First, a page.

Discover more from Beagle Voyage with Jane Liaw
That Pura Vida Zoom life
Hello from Costa Rica, friends.
They really do say “Pura Vida” all the time here. Locals (or “ticos”) use it as a stand-in for: hello, goodbye, thank you, oh well, everything’s cool, everything’s not cool but that’s OK...and I’m sure there are many more uses I’ll find out over time. “Pura Vida” literally means “pure life,” but it also means a whole philosophy and lifestyle, one that purportedly is a reason Costa Rica is home to one of the original five Blue Zones—places where people live especially long and healthy lives.
One of my goals while here in Costa Rica is to understand Pura Vida. As a fairly anxious person from North America, my Pura Vida reserves are quite low. Now that we’re here—well, on the one hand, being by water immediately soothes me; we live near many beaches in the Tamarindo area, so perhaps this environment will prime me for Pura Vida. On the other hand, this is a touristy/expat area with many gringos, so (a) they’ve surely imported some Grade A non-Pura Vida outlook from other lands, and (b) the traffic and parking can get pretty hideous at peak hours. As well, ticos have a reputation as not the best drivers, and many roads here are unpaved and in bad shape.
The driving here does not make me feel Pura Vida.
(Taz joked that we should scream, “Pura Vida!!” and shake our fists at offending drivers on the road as we navigate traffic. It’d be sufficiently confusing that the recipient of our wrath should be too baffled to react.)
But even more challenging than our touristy surroundings is our working lives—Taz’s especially, tethered to Zoom calls and his demanding job. How do you fully embrace Pura Vida if you’re still on the North American clock? It’s not easy to enjoy leisurely chats with people in town if you have to hurry home for your next meeting.
With one foot in and one foot out of this country, we are some of those gringos bringing our time-crunched and unrelaxed ways to Costa Rica. I don’t know what we can do about that, though at least we are working amidst lush greenery.
Perhaps we won’t be able to fully get into the spirit of Pura Vida and become real residents during our stay. I also believe we can’t truly call ourselves residents of a place until we have dealt with the worst of its bureaucracy, and we luckily avoid most of that with our temporary status. I don’t know what the processes are to get a Costa Rican ID card or to register a vehicle, but I doubt either can be labeled a wellness activity.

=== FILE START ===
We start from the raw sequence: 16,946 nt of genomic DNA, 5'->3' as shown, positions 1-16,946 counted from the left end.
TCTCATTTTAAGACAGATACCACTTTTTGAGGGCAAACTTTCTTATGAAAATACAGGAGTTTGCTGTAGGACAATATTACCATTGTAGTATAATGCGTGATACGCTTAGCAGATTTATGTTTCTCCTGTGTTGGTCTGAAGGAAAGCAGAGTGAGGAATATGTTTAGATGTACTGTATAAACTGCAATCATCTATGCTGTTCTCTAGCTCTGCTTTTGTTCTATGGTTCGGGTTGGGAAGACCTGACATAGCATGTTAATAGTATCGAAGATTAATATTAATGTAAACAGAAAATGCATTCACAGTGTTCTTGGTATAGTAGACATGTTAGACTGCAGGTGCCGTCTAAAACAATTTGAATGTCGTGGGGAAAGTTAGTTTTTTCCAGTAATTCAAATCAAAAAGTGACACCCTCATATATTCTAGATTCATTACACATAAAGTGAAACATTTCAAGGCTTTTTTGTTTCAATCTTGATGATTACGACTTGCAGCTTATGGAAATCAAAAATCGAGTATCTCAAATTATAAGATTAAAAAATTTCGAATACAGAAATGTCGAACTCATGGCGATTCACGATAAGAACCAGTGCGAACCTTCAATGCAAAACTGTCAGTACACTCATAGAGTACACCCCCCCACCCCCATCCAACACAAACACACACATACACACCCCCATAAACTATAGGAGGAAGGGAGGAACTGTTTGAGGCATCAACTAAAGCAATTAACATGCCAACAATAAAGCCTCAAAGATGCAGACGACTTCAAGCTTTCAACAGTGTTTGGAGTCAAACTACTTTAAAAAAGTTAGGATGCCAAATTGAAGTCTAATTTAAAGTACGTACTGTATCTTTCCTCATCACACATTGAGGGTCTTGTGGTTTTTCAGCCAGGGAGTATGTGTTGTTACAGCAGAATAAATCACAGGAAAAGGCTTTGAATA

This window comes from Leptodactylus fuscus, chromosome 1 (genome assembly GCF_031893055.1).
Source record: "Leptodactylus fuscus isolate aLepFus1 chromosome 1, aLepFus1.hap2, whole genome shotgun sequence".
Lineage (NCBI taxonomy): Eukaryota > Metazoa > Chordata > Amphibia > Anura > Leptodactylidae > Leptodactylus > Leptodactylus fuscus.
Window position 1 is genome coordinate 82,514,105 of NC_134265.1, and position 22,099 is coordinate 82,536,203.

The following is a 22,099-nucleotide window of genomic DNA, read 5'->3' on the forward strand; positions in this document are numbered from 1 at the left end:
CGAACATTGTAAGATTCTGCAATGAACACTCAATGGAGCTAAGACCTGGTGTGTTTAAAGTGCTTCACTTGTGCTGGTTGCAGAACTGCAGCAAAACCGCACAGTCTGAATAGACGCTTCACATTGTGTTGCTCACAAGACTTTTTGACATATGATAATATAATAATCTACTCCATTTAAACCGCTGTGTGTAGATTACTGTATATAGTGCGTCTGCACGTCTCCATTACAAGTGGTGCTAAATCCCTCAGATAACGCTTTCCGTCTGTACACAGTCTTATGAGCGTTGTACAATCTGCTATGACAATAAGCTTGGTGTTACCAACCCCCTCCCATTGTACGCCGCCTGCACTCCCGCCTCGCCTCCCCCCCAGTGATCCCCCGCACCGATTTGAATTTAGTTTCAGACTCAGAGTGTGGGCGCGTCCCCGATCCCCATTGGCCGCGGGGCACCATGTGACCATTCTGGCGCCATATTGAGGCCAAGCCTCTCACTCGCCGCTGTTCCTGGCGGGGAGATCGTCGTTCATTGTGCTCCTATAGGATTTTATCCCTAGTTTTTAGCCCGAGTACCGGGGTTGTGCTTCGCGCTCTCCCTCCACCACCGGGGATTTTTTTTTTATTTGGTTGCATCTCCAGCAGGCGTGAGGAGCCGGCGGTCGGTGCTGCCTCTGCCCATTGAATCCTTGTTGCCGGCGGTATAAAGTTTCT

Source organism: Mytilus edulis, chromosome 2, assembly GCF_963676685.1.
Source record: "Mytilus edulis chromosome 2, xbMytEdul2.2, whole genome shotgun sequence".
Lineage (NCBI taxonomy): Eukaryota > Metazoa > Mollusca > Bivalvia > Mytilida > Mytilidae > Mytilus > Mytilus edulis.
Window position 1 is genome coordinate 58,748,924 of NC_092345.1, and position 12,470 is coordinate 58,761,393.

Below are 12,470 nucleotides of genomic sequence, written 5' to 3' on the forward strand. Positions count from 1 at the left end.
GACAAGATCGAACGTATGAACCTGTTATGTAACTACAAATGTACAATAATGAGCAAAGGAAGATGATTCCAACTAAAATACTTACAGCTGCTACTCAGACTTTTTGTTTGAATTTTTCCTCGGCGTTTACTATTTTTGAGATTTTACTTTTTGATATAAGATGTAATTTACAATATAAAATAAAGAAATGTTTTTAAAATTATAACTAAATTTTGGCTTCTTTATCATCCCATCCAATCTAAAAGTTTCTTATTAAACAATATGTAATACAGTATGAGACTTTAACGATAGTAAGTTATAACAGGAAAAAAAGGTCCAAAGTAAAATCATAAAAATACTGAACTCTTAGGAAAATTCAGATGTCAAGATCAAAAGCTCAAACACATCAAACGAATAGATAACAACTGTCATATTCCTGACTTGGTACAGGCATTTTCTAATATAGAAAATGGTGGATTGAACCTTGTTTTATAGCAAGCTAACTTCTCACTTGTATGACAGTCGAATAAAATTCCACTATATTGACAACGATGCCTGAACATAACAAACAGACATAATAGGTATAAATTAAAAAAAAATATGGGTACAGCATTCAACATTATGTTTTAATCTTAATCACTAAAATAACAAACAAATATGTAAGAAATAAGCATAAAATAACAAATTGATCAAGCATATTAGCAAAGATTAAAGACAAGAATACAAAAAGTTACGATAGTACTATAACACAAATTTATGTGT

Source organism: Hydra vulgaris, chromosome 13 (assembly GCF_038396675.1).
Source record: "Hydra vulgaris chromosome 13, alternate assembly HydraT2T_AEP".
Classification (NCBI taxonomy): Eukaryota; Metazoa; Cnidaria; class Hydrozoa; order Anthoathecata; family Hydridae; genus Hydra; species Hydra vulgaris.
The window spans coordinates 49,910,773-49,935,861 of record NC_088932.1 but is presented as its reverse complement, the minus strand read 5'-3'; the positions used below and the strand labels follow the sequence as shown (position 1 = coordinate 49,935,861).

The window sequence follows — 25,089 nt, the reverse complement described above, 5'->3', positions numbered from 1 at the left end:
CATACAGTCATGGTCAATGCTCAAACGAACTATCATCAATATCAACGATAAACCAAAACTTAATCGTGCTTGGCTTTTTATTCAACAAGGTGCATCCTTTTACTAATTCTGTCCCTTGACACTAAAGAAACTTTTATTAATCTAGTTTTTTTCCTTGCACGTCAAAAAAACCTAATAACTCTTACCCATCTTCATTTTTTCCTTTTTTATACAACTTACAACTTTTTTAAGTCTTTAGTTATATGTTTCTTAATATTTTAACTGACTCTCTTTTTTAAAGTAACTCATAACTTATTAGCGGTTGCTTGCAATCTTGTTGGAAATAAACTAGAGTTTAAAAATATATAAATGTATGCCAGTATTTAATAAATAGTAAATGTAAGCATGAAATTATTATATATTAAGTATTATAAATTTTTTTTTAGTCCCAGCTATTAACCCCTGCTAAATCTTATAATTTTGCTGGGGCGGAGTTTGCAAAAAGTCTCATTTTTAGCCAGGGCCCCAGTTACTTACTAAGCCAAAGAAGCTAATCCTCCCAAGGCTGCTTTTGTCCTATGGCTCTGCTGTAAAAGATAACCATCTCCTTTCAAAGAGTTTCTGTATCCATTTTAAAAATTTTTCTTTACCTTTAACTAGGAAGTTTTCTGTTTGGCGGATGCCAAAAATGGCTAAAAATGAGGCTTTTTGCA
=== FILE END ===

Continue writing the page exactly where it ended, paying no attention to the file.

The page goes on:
Still, we are here for several months, and that makes us more than tourists. We’ve stocked our fridge and pantry after three grocery runs, and I’ve made a big batch of the Costa Rican staple arroz con pollo, freezing several portions for Beanie’s future school lunches. Taz will be going on a work trip soon, and then coming back “home.” We’re getting daily emails from Beanie’s school in anticipation of school starting next week. Having to go somewhere every day will anchor our stay with routine as well as some feeling of belonging and having really been here.
Our first breakfast in Costa Rica was at a beach eatery called Waffle Monkey. I could put my feet in the sand as I ate my waffle, which is my favorite way to eat a waffle, or any food. Feet in the sand. After we finished, Beanie ran around collecting shells and playing in the water. I sat at the table under the shade of palm and beach almond trees and watched her. I’m not sure if all this was a little bit of Pura Vida, but it was relaxing. I could have sat there all morning (alas, we didn’t, because we had our gringo list of things to do).
Costa Rica is a country that presents itself in technicolor and stereo sound. Every morning, we can hear the loud birdsong and animal calls even through closed windows. We haven’t seen howler monkeys yet, though we’ve been told they come to visit often. We have gotten to know the caretaker’s dog though—her name is Panterra, and she is a good doggy. She wanders freely on the grounds and she came to visit us during lunch yesterday, watching us expectantly until we were done. We weren’t sure if we were allowed to give her table scraps—we’ve since been told we can. And we definitely will.
So we have our house, we have our favorite places in the house to work, we have our school, we have our grocery stores, we (sort of) have our dog. I guess we are home for now?
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Pretty Good Things
It’s funny because it’s true
Have you ever seen this “Romano Tours” sketch with Adam Sandler? I have, several times. Wherever you go, there you are…as Mr. Romano would kindly like to remind you.
Faster than a space shuttle
Hummingbirds are my favorite bird, and apparently there are 53 species in Costa Rica. I’ve seen one so far. I love the way they float in the air, and the buzzing sound their wings make when they do so.
Here is a beautifully written piece about the hummingbird, from The Marginalian (formerly Brain Pickings):
As if the evolution of ordinary bird flight weren’t miracle enough — scales transfigured into feathers, jaws transfigured into beaks, arms transfigured into wings — the hummingbird, like no other bird among the thousands of known avian species, can fly backward and upside-down, and can hover. It is hovering that most defiantly subverts the standard physics of bird flight: head practically still as the tiny turbine of feather and bone suspends the body mid-air — not by flapping up and down, as wings do in ordinary bird flight, but by swiveling rapidly along the invisible curvature of an infinity symbol. Millions of living, breathing gravity-defying space stations, right here on Earth, capable of slicing through the atmosphere at 385 body-lengths per second — faster than a falcon, faster than the Space Shuttle itself.